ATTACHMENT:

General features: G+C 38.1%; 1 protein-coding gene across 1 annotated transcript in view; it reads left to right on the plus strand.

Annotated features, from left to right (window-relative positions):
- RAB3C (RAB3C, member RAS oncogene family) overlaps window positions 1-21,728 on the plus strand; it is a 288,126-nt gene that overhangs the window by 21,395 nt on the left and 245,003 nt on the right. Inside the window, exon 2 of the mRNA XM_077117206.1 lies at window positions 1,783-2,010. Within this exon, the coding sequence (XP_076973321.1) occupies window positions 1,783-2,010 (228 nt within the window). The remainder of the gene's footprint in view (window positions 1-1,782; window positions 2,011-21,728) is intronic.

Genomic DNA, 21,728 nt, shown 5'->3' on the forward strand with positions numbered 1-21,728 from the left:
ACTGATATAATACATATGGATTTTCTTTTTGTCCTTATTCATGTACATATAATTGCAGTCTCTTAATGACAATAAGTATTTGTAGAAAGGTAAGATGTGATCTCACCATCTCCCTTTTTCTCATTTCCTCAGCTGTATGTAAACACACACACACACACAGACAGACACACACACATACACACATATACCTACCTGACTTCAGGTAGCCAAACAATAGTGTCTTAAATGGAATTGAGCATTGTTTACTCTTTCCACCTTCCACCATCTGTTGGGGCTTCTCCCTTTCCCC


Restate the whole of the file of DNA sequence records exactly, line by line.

General features: G+C 38.1%; 1 protein-coding gene across 1 annotated transcript in view; it reads left to right on the plus strand.

Annotated features, from left to right (window-relative positions):
- RAB3C (RAB3C, member RAS oncogene family) overlaps window positions 1-21,728 on the plus strand; it is a 288,126-nt gene that overhangs the window by 21,395 nt on the left and 245,003 nt on the right. Inside the window, exon 2 of the mRNA XM_077117206.1 lies at window positions 1,783-2,010. Within this exon, the coding sequence (XP_076973321.1) occupies window positions 1,783-2,010 (228 nt within the window). The remainder of the gene's footprint in view (window positions 1-1,782; window positions 2,011-21,728) is intronic.

Genomic DNA, 21,728 nt, shown 5'->3' on the forward strand with positions numbered 1-21,728 from the left:
ACTGATATAATACATATGGATTTTCTTTTTGTCCTTATTCATGTACATATAATTGCAGTCTCTTAATGACAATAAGTATTTGTAGAAAGGTAAGATGTGATCTCACCATCTCCCTTTTTCTCATTTCCTCAGCTGTATGTAAACACACACACACACACAGACAGACACACACACATACACACATATACCTACCTGACTTCAGGTAGCCAAACAATAGTGTCTTAAATGGAATTGAGCATTGTTTACTCTTTCCACCTTCCACCATCTGTTGGGGCTTCTCCCTTTCCCC